Friday, December 30, 2005

Consider a Series Competition for 2006

As you plan your 2006 race calendar, you might want to consider entering a “Series” competition in your area. I have really enjoyed the Trail Runner Trophy Series and Fuel Belt/Ultrarunner.net Series I competed in over the last couple of years for two reasons. First, you get to see the same group of runners more often throughout the year. I’ve made some great friendships (both racers and supporters), found new training partners, and cheered on some spectacular breakout performances, largely because I got to know people over the year. The second reason I enjoy a Series is that it helps me step up my training from “single events” to looking at the whole calendar year. I know I have to do a long run each weekend, so I often sign up for many weekend races to make sure I get in the miles (you don’t have to “race” all of them). Oh yeah – you also get outside a lot more often!

Series competitions can vary, but typically require you to race at least three races. Points are calculated based on finish place (where you get 10 points for first, 9 for second, etc.) or finish time (the winning time divided by your time x 100; this helps account for “break out” performances). Prizes can range from cash purses to unique awards, and often are awarded to both overall and age group champions.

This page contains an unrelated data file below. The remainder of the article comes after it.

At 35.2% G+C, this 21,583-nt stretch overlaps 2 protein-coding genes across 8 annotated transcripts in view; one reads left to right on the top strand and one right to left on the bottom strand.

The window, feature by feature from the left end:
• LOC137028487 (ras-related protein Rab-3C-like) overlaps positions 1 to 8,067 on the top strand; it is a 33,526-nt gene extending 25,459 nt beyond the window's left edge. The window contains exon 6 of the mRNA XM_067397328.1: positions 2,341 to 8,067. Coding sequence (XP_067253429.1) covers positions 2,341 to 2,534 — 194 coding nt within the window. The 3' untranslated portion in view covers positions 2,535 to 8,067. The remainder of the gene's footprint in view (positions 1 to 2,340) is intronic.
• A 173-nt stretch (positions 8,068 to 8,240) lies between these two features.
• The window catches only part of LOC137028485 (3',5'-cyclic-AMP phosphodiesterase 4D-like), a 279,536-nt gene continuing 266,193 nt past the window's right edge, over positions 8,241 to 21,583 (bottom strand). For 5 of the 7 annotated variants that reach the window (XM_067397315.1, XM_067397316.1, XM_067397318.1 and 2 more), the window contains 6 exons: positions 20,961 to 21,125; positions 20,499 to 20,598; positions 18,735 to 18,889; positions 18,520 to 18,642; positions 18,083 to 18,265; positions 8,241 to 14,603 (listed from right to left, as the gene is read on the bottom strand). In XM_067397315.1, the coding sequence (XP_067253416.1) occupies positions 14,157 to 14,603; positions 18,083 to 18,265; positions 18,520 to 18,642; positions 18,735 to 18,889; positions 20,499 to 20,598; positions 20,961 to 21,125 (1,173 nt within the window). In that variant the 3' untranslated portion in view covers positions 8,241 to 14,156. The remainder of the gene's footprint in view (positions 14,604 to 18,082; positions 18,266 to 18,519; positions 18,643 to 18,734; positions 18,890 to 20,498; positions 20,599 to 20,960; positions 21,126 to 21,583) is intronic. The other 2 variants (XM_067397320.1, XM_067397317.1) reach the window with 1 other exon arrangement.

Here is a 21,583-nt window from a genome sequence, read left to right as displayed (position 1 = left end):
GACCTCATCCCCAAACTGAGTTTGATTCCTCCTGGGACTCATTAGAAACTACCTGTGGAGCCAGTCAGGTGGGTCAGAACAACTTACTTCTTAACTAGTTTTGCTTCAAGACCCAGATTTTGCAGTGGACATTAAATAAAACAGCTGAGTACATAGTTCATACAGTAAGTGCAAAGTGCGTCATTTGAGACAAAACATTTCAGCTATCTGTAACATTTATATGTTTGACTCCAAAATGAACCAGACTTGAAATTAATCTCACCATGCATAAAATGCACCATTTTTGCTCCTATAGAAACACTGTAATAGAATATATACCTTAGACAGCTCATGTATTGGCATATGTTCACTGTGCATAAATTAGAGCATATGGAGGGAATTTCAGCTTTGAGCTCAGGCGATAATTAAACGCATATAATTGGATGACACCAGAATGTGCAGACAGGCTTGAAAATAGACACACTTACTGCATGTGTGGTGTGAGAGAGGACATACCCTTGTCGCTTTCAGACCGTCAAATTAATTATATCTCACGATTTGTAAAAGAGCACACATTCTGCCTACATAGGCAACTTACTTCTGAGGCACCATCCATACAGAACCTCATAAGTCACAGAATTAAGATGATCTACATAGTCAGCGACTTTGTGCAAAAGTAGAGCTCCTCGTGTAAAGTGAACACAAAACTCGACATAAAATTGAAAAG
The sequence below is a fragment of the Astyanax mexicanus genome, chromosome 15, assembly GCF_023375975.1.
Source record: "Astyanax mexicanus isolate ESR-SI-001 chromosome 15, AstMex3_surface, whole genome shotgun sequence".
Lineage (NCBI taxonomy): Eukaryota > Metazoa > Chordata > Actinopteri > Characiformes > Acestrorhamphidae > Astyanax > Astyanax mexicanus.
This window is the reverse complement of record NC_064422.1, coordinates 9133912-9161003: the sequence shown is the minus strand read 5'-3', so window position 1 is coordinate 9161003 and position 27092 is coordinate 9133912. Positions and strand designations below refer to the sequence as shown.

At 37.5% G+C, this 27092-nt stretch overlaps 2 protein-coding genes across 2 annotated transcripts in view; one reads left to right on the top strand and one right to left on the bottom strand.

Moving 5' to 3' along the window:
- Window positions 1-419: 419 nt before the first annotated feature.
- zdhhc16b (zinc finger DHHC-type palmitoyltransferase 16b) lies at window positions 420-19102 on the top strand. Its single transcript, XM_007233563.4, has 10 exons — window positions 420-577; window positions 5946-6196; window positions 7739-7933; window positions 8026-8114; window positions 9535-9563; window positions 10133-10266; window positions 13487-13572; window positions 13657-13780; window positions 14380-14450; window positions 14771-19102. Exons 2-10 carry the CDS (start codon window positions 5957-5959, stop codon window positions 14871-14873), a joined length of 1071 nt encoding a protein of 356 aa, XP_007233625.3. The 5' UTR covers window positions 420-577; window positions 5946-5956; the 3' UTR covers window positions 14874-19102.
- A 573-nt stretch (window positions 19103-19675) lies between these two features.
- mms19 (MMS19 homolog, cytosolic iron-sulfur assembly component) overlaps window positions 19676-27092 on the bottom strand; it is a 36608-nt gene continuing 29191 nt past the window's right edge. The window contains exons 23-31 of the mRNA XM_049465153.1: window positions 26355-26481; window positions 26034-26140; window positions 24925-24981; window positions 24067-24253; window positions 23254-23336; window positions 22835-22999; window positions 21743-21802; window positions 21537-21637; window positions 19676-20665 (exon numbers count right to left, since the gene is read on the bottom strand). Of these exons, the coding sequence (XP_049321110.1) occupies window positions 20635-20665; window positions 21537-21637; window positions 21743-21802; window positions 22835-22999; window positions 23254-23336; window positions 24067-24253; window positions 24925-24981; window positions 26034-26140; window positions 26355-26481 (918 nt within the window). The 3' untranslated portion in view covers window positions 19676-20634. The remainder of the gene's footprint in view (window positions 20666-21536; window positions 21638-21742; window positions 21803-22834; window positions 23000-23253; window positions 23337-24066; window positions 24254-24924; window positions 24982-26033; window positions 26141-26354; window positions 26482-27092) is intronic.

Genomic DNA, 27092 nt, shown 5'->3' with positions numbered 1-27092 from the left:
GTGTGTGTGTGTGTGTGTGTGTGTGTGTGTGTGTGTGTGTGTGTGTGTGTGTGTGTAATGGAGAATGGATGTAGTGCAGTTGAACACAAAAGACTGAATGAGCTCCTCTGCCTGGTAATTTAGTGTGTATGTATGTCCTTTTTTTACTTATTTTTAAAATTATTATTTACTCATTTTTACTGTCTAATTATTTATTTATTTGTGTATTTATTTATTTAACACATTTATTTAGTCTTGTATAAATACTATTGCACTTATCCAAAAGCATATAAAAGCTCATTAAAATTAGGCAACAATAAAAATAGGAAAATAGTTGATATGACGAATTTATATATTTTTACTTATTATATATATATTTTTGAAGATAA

I’ve compiled ~20 of the biggest Series in North America so you can get an idea of what is out there. Some of these Series require travel (such as The Grand Slam), while others are locally focused (such as many of the Colorado Series). Note that many of these require pre-registration at the beginning of the season (and some seasons start in January!), so be sure to get signed up.

I hope this helps with your race planning! If you know of a Series that I missed, please leave a comment and let me know.

Cheers,

SD

North American Trail Running Series

Series

(Location)

Point Calculation

Prizes

Comments

North American

Montrail Ultra Series

Best four of twelve (must race one each of four distances – 50k, 50m, 100k, 100m); points based on finishing time

$5,000+ in cash prizes, awards, merchandise

Arguably the most competitive Series, with many races being USATF championships as well. Includes Western States 100, Kettle Moraine 100, Leadville 100, and White Mountain 50M among others. Final race in Series (Mt. Masochist) counts for 50% more. Free entry.

Open and Masters overall competition.

The Grand Slam

Cumulative time of four 100 milers

Awards